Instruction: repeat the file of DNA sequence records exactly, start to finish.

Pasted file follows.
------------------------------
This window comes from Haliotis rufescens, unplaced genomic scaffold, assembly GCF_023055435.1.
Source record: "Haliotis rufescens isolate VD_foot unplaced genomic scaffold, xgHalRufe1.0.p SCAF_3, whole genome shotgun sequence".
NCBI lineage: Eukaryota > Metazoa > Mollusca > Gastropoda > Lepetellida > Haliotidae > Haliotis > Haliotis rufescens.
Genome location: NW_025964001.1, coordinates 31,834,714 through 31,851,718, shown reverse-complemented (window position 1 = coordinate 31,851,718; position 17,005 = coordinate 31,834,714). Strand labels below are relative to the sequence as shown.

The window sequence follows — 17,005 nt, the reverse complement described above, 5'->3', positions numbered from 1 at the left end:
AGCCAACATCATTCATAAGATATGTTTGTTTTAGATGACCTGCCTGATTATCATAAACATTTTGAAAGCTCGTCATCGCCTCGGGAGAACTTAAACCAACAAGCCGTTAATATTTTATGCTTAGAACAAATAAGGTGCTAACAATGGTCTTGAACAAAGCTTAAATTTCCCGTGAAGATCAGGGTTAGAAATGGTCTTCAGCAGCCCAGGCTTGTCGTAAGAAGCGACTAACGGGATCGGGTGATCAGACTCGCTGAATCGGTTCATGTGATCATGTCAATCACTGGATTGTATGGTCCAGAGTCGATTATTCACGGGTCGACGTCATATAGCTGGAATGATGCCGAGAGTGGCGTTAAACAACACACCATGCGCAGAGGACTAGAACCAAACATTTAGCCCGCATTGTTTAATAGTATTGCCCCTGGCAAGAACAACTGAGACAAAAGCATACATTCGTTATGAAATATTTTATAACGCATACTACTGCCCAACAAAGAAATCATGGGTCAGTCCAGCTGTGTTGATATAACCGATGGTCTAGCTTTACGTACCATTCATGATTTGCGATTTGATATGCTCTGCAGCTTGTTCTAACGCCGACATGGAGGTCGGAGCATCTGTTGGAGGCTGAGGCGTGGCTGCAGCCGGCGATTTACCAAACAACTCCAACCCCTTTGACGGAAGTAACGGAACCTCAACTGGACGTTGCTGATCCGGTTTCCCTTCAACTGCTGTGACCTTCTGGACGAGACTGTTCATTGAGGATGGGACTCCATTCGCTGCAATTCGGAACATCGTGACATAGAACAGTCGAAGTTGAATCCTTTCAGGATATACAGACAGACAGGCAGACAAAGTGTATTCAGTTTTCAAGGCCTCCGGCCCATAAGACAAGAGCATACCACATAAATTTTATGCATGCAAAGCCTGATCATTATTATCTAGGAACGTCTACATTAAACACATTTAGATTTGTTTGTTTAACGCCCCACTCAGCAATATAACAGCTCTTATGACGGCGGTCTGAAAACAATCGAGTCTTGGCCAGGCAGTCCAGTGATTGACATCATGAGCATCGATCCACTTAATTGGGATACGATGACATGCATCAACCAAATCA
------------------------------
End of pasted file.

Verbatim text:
This window comes from Haliotis rufescens, unplaced genomic scaffold, assembly GCF_023055435.1.
Source record: "Haliotis rufescens isolate VD_foot unplaced genomic scaffold, xgHalRufe1.0.p SCAF_3, whole genome shotgun sequence".
NCBI lineage: Eukaryota > Metazoa > Mollusca > Gastropoda > Lepetellida > Haliotidae > Haliotis > Haliotis rufescens.
Genome location: NW_025964001.1, coordinates 31,834,714 through 31,851,718, shown reverse-complemented (window position 1 = coordinate 31,851,718; position 17,005 = coordinate 31,834,714). Strand labels below are relative to the sequence as shown.

The window sequence follows — 17,005 nt, the reverse complement described above, 5'->3', positions numbered from 1 at the left end:
AGCCAACATCATTCATAAGATATGTTTGTTTTAGATGACCTGCCTGATTATCATAAACATTTTGAAAGCTCGTCATCGCCTCGGGAGAACTTAAACCAACAAGCCGTTAATATTTTATGCTTAGAACAAATAAGGTGCTAACAATGGTCTTGAACAAAGCTTAAATTTCCCGTGAAGATCAGGGTTAGAAATGGTCTTCAGCAGCCCAGGCTTGTCGTAAGAAGCGACTAACGGGATCGGGTGATCAGACTCGCTGAATCGGTTCATGTGATCATGTCAATCACTGGATTGTATGGTCCAGAGTCGATTATTCACGGGTCGACGTCATATAGCTGGAATGATGCCGAGAGTGGCGTTAAACAACACACCATGCGCAGAGGACTAGAACCAAACATTTAGCCCGCATTGTTTAATAGTATTGCCCCTGGCAAGAACAACTGAGACAAAAGCATACATTCGTTATGAAATATTTTATAACGCATACTACTGCCCAACAAAGAAATCATGGGTCAGTCCAGCTGTGTTGATATAACCGATGGTCTAGCTTTACGTACCATTCATGATTTGCGATTTGATATGCTCTGCAGCTTGTTCTAACGCCGACATGGAGGTCGGAGCATCTGTTGGAGGCTGAGGCGTGGCTGCAGCCGGCGATTTACCAAACAACTCCAACCCCTTTGACGGAAGTAACGGAACCTCAACTGGACGTTGCTGATCCGGTTTCCCTTCAACTGCTGTGACCTTCTGGACGAGACTGTTCATTGAGGATGGGACTCCATTCGCTGCAATTCGGAACATCGTGACATAGAACAGTCGAAGTTGAATCCTTTCAGGATATACAGACAGACAGGCAGACAAAGTGTATTCAGTTTTCAAGGCCTCCGGCCCATAAGACAAGAGCATACCACATAAATTTTATGCATGCAAAGCCTGATCATTATTATCTAGGAACGTCTACATTAAACACATTTAGATTTGTTTGTTTAACGCCCCACTCAGCAATATAACAGCTCTTATGACGGCGGTCTGAAAACAATCGAGTCTTGGCCAGGCAGTCCAGTGATTGACATCATGAGCATCGATCCACTTAATTGGGATACGATGACATGCATCAACCAAATCA